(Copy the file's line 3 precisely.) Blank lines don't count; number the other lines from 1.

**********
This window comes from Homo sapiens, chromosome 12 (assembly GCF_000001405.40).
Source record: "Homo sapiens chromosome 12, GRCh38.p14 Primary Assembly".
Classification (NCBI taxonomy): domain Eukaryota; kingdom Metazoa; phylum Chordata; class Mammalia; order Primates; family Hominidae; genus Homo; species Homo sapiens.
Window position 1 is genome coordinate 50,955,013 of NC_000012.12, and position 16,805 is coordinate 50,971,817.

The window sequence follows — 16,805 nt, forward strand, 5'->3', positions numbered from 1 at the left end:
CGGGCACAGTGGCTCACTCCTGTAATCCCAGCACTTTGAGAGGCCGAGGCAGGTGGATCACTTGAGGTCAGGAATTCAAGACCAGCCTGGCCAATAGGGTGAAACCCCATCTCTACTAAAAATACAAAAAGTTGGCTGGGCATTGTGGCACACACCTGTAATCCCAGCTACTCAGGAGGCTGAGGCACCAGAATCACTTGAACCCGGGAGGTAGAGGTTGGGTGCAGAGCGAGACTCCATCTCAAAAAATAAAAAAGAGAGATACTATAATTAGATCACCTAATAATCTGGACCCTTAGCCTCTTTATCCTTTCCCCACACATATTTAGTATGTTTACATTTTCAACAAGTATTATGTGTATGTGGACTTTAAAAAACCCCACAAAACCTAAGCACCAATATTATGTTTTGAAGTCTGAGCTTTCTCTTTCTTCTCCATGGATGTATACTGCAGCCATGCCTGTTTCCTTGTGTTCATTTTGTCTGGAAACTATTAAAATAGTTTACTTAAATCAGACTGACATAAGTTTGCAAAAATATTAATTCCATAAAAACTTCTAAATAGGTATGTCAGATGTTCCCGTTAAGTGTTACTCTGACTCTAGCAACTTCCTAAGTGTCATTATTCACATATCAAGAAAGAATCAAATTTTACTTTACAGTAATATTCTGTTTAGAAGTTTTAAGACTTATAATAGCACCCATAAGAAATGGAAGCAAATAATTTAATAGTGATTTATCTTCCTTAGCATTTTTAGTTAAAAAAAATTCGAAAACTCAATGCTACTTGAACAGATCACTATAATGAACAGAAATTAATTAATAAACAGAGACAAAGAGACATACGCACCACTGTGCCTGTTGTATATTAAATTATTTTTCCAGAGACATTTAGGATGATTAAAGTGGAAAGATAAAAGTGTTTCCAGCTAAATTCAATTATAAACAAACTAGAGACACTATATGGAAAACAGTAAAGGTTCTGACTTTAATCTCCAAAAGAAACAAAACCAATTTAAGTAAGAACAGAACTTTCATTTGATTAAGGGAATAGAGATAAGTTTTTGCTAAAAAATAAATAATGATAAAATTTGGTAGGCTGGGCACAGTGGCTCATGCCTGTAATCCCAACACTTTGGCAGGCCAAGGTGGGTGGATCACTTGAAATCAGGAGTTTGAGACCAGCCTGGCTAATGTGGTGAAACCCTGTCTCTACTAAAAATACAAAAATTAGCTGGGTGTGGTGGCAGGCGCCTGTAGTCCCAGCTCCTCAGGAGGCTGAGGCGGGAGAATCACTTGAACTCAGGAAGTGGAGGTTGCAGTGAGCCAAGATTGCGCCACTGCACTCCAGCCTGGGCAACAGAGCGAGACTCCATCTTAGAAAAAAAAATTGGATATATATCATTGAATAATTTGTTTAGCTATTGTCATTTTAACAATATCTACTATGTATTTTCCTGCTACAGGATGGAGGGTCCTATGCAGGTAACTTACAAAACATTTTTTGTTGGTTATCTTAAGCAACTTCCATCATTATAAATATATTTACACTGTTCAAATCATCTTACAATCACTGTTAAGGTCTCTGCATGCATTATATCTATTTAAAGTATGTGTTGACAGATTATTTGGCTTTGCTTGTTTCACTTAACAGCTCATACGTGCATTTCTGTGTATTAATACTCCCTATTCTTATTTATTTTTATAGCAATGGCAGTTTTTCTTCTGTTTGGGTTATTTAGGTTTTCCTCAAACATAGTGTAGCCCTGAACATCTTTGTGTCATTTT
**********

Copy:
Classification (NCBI taxonomy): domain Eukaryota; kingdom Metazoa; phylum Chordata; class Mammalia; order Primates; family Hominidae; genus Homo; species Homo sapiens.